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CoAdapTree: Healthy trees for future climates

Status: 
Active
Competition: 
2015 Large-Scale Applied Research Project Competition - Natural Resources and the Environment: Sector Challenges - Genomic Solutions
Sector: 
Forestry
Environment
Genome Centre(s):
Genome British Columbia, Genome Alberta, Génome Québec
Project Leader(s):
Sally Aitken (Genome British Columbia), Samuel Yeaman (University of Calgary), Richard Hamelin (Université Laval)
Fiscal Year Project Launched: 
2016-2017
Project Description: 

It’s standard procedure – collect seeds from local tree populations to re-grow forests. Unfortunately, it’s a procedure that doesn’t work well in a climate-change future, as these local trees will be poorly adapted to a changing environment that includes not just warmer temperatures but also new diseases and new pests. And climate change isn’t just bad for trees. It’s also bad for the economic and environmental benefits they provide to Canada – benefits like wood, jobs, habitat protection and carbon sequestration among them.

Foresters have three options for dealing with this problem: collect seeds of the same species of trees that are better adapted to warmer climates; sow seeds further north or at higher elevations; or select and breed trees that can withstand climatic stresses or disease. All of these strategies can be successful, but only if they result in trees better able to withstand a changing climate and the stresses that accompany it.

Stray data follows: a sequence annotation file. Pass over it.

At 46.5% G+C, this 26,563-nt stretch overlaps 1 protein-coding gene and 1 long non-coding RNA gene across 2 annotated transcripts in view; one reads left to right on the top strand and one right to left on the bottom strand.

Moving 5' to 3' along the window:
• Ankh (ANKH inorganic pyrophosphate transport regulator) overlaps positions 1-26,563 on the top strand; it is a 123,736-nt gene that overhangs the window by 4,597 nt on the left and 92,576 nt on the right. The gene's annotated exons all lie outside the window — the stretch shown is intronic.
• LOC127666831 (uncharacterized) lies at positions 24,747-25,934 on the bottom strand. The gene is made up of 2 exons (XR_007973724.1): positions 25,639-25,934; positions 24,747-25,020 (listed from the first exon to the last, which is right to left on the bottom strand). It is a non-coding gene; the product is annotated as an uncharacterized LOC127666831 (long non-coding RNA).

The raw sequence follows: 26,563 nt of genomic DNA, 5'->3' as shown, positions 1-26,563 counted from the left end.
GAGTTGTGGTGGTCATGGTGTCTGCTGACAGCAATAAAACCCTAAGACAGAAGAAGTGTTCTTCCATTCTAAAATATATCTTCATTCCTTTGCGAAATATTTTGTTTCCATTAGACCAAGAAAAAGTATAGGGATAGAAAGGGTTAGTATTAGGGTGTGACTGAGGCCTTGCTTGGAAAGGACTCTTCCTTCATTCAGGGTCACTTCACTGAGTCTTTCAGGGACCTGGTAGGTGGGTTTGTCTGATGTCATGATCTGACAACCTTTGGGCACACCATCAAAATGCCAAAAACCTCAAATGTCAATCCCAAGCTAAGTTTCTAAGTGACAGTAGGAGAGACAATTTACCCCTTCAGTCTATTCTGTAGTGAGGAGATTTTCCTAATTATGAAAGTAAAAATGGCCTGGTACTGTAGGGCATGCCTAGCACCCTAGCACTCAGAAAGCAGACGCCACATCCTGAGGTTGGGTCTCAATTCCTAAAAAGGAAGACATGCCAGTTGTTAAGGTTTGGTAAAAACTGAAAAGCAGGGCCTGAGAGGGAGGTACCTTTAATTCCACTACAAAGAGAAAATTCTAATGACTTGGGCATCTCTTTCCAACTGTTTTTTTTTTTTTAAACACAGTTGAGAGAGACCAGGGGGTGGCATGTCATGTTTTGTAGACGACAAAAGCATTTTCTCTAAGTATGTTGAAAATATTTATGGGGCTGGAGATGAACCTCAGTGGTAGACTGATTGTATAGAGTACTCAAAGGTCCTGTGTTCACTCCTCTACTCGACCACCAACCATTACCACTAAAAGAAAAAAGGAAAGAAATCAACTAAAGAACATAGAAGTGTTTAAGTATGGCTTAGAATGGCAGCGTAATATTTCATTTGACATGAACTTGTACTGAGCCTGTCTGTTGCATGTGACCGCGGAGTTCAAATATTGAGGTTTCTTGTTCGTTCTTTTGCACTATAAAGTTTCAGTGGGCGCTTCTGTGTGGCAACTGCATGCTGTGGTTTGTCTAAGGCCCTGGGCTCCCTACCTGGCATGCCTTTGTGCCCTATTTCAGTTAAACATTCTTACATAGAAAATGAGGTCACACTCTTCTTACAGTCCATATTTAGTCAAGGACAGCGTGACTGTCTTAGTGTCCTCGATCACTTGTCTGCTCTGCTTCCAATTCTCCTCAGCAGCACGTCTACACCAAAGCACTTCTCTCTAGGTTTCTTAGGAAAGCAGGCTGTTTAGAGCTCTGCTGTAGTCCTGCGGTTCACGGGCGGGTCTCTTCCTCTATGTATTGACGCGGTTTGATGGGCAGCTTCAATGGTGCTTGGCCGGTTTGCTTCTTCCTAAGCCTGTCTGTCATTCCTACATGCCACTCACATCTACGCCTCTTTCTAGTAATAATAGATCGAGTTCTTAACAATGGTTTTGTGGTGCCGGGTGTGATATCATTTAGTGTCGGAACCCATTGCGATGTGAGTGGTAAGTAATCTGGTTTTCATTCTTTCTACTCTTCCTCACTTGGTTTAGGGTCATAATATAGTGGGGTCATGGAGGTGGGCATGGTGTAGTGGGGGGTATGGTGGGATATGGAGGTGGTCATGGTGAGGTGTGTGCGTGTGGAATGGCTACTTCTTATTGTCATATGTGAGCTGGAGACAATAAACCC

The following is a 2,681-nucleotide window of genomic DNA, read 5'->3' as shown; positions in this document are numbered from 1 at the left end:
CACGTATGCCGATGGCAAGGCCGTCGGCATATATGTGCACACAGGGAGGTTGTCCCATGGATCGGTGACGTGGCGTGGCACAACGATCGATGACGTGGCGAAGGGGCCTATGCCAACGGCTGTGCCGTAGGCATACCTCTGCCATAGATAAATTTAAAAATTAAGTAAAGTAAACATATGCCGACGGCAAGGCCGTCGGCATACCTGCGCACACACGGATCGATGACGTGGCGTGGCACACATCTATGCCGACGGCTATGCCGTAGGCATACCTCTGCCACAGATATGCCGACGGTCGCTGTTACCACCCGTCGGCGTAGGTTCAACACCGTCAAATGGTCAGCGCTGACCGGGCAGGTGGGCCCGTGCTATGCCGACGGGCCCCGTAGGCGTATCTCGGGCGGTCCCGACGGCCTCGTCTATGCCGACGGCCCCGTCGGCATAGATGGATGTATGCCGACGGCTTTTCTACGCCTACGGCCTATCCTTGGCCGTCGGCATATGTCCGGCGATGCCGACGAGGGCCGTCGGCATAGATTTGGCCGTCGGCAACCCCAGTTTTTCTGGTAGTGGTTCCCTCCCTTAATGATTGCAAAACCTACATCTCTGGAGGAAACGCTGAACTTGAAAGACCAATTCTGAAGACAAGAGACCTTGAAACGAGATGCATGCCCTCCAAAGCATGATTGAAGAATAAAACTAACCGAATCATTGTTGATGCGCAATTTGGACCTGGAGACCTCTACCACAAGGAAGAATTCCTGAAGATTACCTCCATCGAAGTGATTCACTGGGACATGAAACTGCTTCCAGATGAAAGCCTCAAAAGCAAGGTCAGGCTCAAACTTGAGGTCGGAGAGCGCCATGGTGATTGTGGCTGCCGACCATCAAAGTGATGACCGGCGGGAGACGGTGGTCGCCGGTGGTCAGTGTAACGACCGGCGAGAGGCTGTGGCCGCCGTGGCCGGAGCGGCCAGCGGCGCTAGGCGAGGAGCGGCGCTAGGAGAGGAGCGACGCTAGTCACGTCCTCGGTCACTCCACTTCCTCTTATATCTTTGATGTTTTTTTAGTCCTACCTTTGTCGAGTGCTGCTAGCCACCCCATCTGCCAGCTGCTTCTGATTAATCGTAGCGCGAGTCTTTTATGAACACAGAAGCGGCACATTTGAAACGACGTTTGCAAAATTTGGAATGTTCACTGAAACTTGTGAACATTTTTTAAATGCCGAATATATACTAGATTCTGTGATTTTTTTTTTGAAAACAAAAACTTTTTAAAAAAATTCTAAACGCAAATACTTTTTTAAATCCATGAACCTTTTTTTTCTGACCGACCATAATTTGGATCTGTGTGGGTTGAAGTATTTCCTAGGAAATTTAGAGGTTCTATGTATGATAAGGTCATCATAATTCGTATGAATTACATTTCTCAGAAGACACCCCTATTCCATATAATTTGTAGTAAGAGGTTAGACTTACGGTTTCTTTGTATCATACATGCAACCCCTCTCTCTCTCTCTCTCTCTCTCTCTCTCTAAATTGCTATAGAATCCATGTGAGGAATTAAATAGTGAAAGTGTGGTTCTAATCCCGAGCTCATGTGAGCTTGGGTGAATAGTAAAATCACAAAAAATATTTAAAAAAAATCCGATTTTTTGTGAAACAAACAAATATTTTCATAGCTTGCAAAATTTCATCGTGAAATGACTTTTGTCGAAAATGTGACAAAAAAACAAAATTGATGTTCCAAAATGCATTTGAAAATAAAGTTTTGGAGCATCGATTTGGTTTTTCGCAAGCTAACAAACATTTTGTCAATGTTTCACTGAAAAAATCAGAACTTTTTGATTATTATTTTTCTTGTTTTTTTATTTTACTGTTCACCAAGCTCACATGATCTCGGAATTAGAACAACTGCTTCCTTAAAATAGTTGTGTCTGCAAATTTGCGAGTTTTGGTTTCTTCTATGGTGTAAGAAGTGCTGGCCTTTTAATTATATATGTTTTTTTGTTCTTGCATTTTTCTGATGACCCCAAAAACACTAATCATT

Drs. Sally Aitken of the University of British Columbia, Samuel Yeaman of the University of Calgary and Richard Hamelin of Université Laval, will lead a team in using genomic tools to develop these three options, by testing the ability of trees from different populations to resist heat, cold, drought and disease. The goal of the project is to develop better reforestation options for high-value tree species such as Douglas fir and lodgepole pine, as well as western larch and jack pine trees. Her team’s work will provide policy and reforestation recommendations to support tree breeders and foresters in selecting and planting trees that will be healthy in new climates in western Canada. The team’s work will result in up to 30 per cent greater timber yields, with a proportional impact on the economy and employment, as well as sustain the ecological and environmental benefits of our forests.

The GE3LS research component of the project will identify current barriers to the uptake of genomic and non-genomic adaptation strategies, and apply novel approaches for stakeholder engagement to develop decision tools and recommendations to enhance the current adaptation policy environment. This integrated approach aims to ensure that policy recommendations take into account changing biological and social barriers and opportunities.